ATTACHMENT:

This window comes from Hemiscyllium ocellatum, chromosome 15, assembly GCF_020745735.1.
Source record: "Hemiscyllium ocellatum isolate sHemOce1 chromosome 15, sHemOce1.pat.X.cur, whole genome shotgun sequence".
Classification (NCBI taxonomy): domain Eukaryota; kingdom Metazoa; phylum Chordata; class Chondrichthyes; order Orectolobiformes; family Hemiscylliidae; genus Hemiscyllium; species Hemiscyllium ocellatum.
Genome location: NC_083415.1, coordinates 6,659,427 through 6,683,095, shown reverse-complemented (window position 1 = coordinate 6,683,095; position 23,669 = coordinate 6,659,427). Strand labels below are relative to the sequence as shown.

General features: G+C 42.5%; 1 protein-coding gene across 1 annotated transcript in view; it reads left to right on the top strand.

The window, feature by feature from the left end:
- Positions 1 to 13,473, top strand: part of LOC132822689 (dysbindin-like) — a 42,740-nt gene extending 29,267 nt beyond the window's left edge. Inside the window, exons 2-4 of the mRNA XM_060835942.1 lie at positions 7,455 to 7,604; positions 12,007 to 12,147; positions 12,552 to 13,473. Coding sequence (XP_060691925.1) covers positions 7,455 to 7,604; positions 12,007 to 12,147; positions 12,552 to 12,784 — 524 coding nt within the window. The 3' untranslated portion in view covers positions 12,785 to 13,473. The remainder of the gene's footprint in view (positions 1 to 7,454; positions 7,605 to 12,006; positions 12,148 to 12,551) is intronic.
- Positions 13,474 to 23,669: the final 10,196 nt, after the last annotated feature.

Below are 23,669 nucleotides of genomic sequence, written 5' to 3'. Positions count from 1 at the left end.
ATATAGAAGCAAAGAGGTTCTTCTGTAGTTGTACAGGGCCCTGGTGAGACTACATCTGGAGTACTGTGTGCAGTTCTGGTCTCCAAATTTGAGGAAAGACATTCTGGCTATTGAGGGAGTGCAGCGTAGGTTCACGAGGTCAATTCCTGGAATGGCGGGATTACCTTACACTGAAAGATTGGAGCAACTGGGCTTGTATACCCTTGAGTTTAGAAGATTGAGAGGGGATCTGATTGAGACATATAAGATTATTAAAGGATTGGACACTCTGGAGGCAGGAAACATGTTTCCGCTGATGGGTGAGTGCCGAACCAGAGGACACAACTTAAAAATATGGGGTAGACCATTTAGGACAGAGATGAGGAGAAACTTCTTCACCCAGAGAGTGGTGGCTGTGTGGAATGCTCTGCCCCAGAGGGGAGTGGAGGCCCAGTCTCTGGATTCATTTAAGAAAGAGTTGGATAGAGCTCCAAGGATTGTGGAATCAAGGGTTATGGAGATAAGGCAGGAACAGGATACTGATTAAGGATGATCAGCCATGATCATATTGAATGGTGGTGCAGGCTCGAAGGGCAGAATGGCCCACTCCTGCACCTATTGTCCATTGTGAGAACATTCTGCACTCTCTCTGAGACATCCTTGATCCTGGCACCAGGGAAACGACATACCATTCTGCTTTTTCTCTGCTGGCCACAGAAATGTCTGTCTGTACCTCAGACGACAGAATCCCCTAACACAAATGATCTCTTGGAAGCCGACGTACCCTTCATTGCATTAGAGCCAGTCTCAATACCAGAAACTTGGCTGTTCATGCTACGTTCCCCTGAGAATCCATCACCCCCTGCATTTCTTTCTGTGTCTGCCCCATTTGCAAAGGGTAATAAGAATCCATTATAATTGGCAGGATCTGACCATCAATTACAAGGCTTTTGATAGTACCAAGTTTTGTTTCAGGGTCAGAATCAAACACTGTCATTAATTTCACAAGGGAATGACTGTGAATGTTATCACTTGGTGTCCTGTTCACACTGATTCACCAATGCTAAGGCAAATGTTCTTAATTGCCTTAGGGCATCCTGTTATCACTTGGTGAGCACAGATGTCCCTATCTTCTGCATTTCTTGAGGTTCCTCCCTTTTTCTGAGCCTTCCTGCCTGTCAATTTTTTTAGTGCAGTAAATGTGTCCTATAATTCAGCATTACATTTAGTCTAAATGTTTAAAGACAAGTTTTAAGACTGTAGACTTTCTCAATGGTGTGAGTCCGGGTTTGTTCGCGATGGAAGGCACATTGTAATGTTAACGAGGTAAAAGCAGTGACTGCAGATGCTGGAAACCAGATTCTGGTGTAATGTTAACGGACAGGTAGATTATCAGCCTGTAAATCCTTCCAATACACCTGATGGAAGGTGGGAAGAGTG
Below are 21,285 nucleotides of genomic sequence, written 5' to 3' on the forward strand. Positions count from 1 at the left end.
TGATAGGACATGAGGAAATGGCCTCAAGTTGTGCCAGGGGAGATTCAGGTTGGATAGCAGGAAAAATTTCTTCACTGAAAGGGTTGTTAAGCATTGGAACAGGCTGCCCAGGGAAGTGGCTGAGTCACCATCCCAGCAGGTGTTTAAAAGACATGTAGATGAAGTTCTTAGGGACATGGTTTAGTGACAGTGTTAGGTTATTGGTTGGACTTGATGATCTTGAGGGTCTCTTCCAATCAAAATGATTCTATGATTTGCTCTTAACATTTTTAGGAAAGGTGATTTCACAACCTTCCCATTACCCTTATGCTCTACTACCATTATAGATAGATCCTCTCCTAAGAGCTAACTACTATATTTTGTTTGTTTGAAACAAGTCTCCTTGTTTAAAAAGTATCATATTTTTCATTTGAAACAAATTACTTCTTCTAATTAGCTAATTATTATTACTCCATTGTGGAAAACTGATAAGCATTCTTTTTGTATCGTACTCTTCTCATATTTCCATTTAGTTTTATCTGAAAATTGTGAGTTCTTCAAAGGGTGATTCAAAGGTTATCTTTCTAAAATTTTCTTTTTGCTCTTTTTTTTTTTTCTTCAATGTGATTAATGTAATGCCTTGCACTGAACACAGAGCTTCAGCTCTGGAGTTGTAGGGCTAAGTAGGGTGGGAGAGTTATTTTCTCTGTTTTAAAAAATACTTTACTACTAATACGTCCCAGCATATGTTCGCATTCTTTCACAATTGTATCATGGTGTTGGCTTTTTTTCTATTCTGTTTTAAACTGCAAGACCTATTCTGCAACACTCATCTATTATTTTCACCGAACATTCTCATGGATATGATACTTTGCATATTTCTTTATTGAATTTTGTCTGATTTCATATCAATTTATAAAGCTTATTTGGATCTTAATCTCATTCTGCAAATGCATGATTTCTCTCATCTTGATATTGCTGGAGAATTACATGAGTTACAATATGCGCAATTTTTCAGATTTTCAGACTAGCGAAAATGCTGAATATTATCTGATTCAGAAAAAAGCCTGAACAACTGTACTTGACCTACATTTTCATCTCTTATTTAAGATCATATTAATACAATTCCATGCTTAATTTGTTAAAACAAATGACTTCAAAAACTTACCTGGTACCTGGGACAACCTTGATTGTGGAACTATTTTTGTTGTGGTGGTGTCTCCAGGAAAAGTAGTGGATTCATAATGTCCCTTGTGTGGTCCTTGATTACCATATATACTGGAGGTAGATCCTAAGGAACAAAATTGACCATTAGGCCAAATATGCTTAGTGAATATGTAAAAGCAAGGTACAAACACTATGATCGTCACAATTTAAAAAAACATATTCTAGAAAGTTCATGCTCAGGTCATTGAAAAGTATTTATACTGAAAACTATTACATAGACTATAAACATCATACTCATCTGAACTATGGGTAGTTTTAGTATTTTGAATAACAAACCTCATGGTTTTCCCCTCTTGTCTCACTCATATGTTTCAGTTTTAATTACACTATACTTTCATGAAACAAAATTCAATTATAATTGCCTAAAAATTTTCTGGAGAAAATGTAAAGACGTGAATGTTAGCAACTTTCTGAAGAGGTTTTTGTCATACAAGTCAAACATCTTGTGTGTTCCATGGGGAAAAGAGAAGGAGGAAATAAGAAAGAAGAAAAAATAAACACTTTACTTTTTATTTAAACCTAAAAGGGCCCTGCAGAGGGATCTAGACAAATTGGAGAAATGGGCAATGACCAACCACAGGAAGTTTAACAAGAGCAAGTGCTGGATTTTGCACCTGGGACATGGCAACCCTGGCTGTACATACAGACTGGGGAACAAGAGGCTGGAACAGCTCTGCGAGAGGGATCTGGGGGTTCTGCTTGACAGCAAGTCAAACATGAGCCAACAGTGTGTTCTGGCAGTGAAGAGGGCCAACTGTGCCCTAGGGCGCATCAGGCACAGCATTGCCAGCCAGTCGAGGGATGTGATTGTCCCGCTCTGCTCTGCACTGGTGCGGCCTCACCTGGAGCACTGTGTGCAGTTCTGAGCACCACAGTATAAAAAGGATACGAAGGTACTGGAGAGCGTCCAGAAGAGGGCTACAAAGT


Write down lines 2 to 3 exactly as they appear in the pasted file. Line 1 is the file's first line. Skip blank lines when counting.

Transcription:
Source record: "Hemiscyllium ocellatum isolate sHemOce1 chromosome 15, sHemOce1.pat.X.cur, whole genome shotgun sequence".
Classification (NCBI taxonomy): domain Eukaryota; kingdom Metazoa; phylum Chordata; class Chondrichthyes; order Orectolobiformes; family Hemiscylliidae; genus Hemiscyllium; species Hemiscyllium ocellatum.